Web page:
Saturday, May 18, 2013


There is that moment when your friend is telling you about his or her life, and it all sounds so perfect, and according to plan, and what you should be your only proper response is to lie that everything with you is going just fine, and "pretty great myself", out of a sense of competition but also a desire to give a sense of false comfort to yourself. Frances Ha has one of the best of those moments ever captured in a film. HBO's "Girls" had a similar moment in this past uneven season, but Greta Gerwig and Mickey Sumner, as Frances and Sophie, two best friends whose paths post-college are going in wildly different directions, make this phone conversation, crossing the Atlantic, so grand and vivid. Frances is a modern dancer, only she has all the determination and passion for the art form without the requisite talent. Sophie is working a nine-to-five at a book publisher's agency. Clearly one is making more money than the other, and there begins the fork in the road of their relationship.

While Frances Ha is about these two women and how they grow apart over the course of several months, the focus is squarely on Frances, as she bounces from one apartment to another, struggling to find a permanent place in a modern dance company where she has been apprenticing for who knows how long. The film is broken into chapters based on her current address, beginning in Brooklyn, jumping to Chinatown (living with Adam Driver, another link to the film's apparent sister series, "Girls", and Michael Zegen, a single writer whose constant flirtations go unnoticed), then to a couch in the apartment of established dancer Grace Gummer (Meryl Streep's daughter), and finally to a summer camp in Poughkeepsie, surrounded by younger college students judging her lack of upward motion post-graduation. Even a splurge trip to Paris for two days results in missed opportunities and generally ignored tourist sights in the background. Frances' story concludes with a rather pat final sequence, almost too perfect in its solutions to her problems, but does wisely leave room for her continued self-improvement. A character this dynamic and with such interesting quirks and dilemmas cannot be perfected within the space of a narrative feature film. By the end credits roll, Frances has turned a corner, but she has many more ahead of her. As I left the theater, I wondered what was in store for Frances, and hell, myself, as we both traveled life's journey after graduating college and pursue finding stability, love, and a space in the world all your own.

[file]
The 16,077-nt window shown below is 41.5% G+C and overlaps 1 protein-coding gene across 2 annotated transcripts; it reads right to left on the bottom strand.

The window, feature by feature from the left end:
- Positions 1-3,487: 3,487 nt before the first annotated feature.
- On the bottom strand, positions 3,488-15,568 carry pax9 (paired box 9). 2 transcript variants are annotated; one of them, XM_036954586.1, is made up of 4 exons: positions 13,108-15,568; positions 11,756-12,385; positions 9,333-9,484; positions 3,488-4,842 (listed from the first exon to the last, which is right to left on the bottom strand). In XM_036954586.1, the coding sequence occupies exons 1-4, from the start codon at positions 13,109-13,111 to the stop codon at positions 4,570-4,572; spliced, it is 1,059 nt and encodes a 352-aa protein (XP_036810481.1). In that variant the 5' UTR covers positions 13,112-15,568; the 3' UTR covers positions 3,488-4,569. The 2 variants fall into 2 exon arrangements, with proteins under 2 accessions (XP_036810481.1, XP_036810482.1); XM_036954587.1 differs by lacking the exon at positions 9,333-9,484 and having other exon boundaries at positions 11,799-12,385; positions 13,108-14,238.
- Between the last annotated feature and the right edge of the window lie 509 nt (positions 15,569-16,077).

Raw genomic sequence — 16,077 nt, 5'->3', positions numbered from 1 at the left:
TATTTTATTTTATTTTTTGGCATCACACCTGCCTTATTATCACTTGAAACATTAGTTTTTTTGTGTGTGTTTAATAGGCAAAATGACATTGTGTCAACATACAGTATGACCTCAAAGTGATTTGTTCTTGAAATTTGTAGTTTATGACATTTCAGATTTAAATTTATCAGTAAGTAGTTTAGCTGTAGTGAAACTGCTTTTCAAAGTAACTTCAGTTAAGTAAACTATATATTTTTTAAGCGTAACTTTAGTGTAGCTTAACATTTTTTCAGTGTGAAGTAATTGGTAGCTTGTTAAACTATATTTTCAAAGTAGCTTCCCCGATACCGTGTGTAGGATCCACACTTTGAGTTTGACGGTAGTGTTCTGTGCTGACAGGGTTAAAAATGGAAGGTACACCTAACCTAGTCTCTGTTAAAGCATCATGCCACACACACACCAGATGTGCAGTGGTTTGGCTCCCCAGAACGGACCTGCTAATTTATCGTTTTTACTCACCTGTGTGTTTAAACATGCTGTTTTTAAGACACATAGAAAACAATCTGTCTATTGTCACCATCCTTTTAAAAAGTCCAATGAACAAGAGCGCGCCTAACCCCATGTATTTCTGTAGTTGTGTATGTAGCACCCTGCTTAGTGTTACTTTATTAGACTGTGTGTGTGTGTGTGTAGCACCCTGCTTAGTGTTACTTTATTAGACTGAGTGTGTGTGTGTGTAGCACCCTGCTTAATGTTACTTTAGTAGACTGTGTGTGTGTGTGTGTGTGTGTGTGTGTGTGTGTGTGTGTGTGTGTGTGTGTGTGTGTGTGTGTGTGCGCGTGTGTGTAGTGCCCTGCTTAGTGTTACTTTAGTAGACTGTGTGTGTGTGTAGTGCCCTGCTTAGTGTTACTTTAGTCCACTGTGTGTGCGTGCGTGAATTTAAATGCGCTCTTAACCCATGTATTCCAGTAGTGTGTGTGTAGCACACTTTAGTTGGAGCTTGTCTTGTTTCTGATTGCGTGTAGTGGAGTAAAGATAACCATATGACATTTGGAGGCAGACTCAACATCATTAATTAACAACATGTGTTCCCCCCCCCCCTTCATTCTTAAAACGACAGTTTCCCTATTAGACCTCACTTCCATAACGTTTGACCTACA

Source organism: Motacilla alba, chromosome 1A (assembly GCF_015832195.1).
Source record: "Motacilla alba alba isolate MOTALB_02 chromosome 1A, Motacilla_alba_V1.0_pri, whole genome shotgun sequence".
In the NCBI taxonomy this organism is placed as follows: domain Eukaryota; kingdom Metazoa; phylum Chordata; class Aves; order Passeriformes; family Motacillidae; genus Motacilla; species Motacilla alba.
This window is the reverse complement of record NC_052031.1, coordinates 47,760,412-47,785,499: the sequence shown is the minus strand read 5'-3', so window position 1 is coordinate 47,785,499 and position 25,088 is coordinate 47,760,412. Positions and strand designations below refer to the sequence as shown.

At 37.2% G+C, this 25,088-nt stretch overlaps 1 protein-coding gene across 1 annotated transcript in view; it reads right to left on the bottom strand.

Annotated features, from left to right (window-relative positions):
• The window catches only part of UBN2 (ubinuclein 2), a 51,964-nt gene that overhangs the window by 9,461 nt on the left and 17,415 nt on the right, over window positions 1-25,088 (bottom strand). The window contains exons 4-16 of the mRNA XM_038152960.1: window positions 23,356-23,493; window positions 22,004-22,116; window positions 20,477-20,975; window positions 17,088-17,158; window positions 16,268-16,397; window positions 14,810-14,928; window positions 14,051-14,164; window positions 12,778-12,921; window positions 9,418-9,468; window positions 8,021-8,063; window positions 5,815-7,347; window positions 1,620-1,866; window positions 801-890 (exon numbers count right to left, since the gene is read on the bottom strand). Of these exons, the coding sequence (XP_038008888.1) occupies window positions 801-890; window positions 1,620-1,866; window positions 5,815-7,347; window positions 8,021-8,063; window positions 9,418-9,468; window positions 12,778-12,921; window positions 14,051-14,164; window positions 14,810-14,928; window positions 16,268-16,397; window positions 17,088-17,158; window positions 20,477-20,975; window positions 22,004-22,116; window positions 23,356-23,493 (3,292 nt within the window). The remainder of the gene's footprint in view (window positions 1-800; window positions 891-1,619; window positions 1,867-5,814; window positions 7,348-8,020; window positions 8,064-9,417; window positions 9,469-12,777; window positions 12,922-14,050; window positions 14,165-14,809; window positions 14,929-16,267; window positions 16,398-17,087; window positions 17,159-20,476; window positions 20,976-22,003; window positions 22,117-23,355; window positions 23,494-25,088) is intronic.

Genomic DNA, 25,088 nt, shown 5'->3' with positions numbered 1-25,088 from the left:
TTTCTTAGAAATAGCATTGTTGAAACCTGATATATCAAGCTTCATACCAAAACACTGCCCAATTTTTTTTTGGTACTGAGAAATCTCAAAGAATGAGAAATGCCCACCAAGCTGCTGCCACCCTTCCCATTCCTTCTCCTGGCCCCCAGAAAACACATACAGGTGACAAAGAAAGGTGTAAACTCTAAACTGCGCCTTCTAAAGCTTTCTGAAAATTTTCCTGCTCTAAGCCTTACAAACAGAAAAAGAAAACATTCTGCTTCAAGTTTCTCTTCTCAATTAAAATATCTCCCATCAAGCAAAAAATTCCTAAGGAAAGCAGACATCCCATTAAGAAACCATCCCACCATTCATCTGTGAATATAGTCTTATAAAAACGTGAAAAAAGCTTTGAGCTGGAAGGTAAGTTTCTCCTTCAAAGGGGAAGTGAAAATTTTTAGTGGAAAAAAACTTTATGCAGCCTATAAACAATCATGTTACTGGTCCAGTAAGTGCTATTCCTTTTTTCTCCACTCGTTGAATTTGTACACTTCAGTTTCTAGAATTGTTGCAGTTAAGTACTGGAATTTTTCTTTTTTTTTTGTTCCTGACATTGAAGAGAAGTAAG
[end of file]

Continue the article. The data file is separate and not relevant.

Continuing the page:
Noah Baumbach, a polarizing director whose work either inspires rage or empathy from his viewers, has rather wisely shared this film with Gerwig, who is credited as the script's co-writer. This makes it far easier to recommend Frances Ha to anti-Baumbach enthusiasts, because the finished product feels more like a Gerwig vehicle, from page to screen, than a Baumbach vision. Gerwig herself, however, has raised the ire of some viewers, who find her hipster pixie girl persona off-putting and phony. To those viewers, I bite my thumb. In this title character, and in just about everything else she's done, she is warm and funny and awkward and beautiful. We wince as Frances makes bad decisions, and applaud her small triumphs, and it's because of the vibrancy Gerwig so fearlessly gives her character. The highlight of the film, seen in the trailer, finds Gerwig running and dancing across New York crosswalks to David Bowie's "Modern Love", with a sense of joyous adventure and eager excitement that cannot help but be infectious. It is this shameless exuberance that makes Frances Ha such a pleasure.

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